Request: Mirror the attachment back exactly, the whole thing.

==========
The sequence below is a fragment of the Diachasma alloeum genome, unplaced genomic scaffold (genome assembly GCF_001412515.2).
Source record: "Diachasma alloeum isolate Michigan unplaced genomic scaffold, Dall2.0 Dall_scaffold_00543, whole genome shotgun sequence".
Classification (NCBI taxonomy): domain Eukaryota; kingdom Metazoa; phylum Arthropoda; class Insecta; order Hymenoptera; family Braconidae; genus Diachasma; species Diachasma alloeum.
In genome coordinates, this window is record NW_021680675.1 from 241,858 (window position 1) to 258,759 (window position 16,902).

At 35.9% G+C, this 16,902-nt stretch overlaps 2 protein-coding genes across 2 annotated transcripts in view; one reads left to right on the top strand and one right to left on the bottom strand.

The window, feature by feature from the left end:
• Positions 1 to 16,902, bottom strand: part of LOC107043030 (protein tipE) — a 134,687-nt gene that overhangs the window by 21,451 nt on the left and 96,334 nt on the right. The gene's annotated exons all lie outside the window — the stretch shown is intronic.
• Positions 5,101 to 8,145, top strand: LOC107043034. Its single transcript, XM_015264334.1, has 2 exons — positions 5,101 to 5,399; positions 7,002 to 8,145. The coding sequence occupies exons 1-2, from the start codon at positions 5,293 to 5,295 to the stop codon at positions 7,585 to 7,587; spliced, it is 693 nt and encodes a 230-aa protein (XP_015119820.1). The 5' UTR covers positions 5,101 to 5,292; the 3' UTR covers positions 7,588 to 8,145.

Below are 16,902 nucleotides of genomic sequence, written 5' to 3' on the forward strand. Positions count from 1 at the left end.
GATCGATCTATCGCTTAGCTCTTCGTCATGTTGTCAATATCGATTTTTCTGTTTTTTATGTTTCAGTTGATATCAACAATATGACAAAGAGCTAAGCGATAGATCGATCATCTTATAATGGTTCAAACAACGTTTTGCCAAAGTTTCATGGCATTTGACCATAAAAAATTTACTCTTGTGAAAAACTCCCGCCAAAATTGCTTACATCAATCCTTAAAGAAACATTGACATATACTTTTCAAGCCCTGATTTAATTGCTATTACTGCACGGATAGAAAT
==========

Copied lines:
The sequence below is a fragment of the Diachasma alloeum genome, unplaced genomic scaffold (genome assembly GCF_001412515.2).
Source record: "Diachasma alloeum isolate Michigan unplaced genomic scaffold, Dall2.0 Dall_scaffold_00543, whole genome shotgun sequence".
Classification (NCBI taxonomy): domain Eukaryota; kingdom Metazoa; phylum Arthropoda; class Insecta; order Hymenoptera; family Braconidae; genus Diachasma; species Diachasma alloeum.
In genome coordinates, this window is record NW_021680675.1 from 241,858 (window position 1) to 258,759 (window position 16,902).

At 35.9% G+C, this 16,902-nt stretch overlaps 2 protein-coding genes across 2 annotated transcripts in view; one reads left to right on the top strand and one right to left on the bottom strand.

The window, feature by feature from the left end:
• Positions 1 to 16,902, bottom strand: part of LOC107043030 (protein tipE) — a 134,687-nt gene that overhangs the window by 21,451 nt on the left and 96,334 nt on the right. The gene's annotated exons all lie outside the window — the stretch shown is intronic.
• Positions 5,101 to 8,145, top strand: LOC107043034. Its single transcript, XM_015264334.1, has 2 exons — positions 5,101 to 5,399; positions 7,002 to 8,145. The coding sequence occupies exons 1-2, from the start codon at positions 5,293 to 5,295 to the stop codon at positions 7,585 to 7,587; spliced, it is 693 nt and encodes a 230-aa protein (XP_015119820.1). The 5' UTR covers positions 5,101 to 5,292; the 3' UTR covers positions 7,588 to 8,145.

Below are 16,902 nucleotides of genomic sequence, written 5' to 3' on the forward strand. Positions count from 1 at the left end.
GATCGATCTATCGCTTAGCTCTTCGTCATGTTGTCAATATCGATTTTTCTGTTTTTTATGTTTCAGTTGATATCAACAATATGACAAAGAGCTAAGCGATAGATCGATCATCTTATAATGGTTCAAACAACGTTTTGCCAAAGTTTCATGGCATTTGACCATAAAAAATTTACTCTTGTGAAAAACTCCCGCCAAAATTGCTTACATCAATCCTTAAAGAAACATTGACATATACTTTTCAAGCCCTGATTTAATTGCTATTACTGCACGGATAGAAAT